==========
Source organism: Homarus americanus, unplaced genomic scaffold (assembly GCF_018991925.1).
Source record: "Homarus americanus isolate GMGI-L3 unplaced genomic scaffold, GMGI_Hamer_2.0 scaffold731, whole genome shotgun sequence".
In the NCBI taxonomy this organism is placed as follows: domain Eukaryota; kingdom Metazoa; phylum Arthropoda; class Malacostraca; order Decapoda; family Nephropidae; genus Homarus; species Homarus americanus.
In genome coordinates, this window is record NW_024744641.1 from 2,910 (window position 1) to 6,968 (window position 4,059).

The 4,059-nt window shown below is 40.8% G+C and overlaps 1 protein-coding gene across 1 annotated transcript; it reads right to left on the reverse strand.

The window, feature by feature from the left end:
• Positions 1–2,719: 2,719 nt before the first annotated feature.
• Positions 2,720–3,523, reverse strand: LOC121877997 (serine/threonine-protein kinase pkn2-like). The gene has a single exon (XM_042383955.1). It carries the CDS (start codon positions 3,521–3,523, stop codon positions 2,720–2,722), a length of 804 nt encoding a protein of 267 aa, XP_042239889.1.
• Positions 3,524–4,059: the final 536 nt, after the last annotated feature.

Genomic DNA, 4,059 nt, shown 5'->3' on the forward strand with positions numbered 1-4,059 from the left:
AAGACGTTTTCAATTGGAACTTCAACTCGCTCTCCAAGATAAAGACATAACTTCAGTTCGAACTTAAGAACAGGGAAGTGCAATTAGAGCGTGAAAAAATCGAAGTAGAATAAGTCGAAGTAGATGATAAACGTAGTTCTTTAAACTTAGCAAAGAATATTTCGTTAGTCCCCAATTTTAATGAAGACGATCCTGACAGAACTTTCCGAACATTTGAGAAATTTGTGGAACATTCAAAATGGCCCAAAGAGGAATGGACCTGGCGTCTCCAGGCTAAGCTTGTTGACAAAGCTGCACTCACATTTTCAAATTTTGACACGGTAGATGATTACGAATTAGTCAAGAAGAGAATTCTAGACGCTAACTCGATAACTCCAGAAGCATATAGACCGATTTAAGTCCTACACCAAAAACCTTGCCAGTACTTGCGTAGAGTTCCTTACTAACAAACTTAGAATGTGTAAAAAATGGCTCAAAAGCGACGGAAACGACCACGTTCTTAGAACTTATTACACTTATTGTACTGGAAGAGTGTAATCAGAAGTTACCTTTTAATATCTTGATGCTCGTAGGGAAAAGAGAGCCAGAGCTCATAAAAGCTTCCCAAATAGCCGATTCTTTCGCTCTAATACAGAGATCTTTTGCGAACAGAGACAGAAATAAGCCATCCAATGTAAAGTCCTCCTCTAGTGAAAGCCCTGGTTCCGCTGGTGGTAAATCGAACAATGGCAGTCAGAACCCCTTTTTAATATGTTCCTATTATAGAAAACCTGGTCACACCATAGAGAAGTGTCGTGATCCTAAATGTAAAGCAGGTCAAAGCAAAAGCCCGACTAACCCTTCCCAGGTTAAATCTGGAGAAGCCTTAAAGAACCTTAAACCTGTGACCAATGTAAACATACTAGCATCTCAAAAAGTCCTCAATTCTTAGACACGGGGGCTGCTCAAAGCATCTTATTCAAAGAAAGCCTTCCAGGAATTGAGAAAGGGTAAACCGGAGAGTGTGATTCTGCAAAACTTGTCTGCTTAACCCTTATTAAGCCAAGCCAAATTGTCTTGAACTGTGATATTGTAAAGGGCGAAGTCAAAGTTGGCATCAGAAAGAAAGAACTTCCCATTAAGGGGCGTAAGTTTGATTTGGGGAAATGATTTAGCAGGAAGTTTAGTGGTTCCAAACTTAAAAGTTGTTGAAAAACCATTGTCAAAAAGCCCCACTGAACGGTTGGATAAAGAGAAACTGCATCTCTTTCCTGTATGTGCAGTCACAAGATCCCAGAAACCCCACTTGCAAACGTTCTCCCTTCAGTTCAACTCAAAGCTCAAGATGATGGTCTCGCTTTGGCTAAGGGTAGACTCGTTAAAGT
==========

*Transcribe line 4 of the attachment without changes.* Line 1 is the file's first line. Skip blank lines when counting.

In genome coordinates, this window is record NW_024744641.1 from 2,910 (window position 1) to 6,968 (window position 4,059).